Importance of a Railroad Job in the Rural South : LUSENET : Southern Railway : One Thread

Was a Southerner with a job on the railroad truly a "king?" Besides a great salary and benefits package, what was the impact of the railroad on the rural South?

-- J. K. Barker, Jr. (, June 25, 1998



Two good resources to check.

1. Southern Railway's Spencer Shops. In addition to talking about the shops, the book also covers the impact SR had on the town and its inhabitants. It also demonstrates what can happen when a town becomes dependent on one major employer such as Spencer found itself when the shops began to be scaled back and shut down.

2. The Floods of 1916 - How the Southern Railway responded to an Emergency. This book is a reprint of a report prepared in the years following the floods of 1916 and shows how rural areas of that time that were served by railroads depended on the railroad for their livlihood.

There are also serveral issues of TIES that showcase SR service to small towns and the type of business that was done, especially the Less-Than-Carload (LCL) type, equivalent to today's Less-Than-truckload business that is handled by companies such as Yellow Freight Lines or Overnite. I can give you some specific issue numbers or you can email SHRA for an index.

Hope this helps.

-- Kenneth Selvidge (, June 29, 1998.

I can't answer the first question, but I can help a bit on the second question about the impact of the railroad on the rural South. For a scholarly answer examine the book "The North Carolina Railroad, 1849-1871, and the Modernization of North Carolina" by Allen W. Trelease. This excellent book describes how railroads changed North Carolina's politics and culture and how the railroad affected jobs. There are other books discussing this issue, but this is one of the best.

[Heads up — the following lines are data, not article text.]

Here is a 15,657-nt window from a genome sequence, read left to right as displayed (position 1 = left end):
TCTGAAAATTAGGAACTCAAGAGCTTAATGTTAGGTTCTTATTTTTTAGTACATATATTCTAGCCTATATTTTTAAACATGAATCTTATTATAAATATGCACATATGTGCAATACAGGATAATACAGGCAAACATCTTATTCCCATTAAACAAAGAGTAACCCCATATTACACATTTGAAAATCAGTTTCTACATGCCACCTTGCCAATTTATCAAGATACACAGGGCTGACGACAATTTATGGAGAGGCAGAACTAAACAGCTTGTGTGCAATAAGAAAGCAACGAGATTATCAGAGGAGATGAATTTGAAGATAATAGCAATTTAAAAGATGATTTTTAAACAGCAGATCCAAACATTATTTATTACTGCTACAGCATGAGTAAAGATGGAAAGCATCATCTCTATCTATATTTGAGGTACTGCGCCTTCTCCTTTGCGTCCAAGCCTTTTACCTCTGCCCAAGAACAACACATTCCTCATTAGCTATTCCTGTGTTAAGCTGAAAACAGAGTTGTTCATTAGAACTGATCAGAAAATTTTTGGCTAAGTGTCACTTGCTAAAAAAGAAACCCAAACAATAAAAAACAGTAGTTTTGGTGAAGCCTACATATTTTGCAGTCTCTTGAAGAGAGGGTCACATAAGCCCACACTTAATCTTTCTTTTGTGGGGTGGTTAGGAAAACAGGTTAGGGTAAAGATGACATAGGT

Hope this helps.

Dave Bott

-- David Bott (, July 01, 1998.

I can't answer the first question, but I can help a bit on the second question about the impact of the railroad on the rural South. For another decent book on the subject try "Passage to Union : How the Railroads Transformed American Life, 1829-1929" by Sarah H. Gordon. In this book, Gordon suggests that the promise of economic prosperity brought to rural areas by the railroads failed. Instead, a select few got good jobs on the railroad, but the railroad itself destroyed much of the local manufacturing and farming and funnelled most of the wealth from local areas to the banking and industrial centers of the Northeast. Therefore, a southern railroader might be "king" but he was more of a duke who must obey the whims of the financial and industrial "kings" in New York, Chicago, Boston, Philadelphia, Baltimore and Pittsburgh.

I guess it all depends upon how you want to look at it, huh?

Dave Bott

-- David Bott (, July 01, 1998.

I don't think they lived like kings but I do remember my mother telling me that , when the depression hit, my grandfather's job continued on and the family was relatively unaffected. As I understand it, his main job priority was to travel (usually via pushcart, later by truck) to locomotive watering facilities and make whatever repairs were necessary. According to his journal, he also inspected rolling stock.

-- W.David Paschal (, October 04, 1998.

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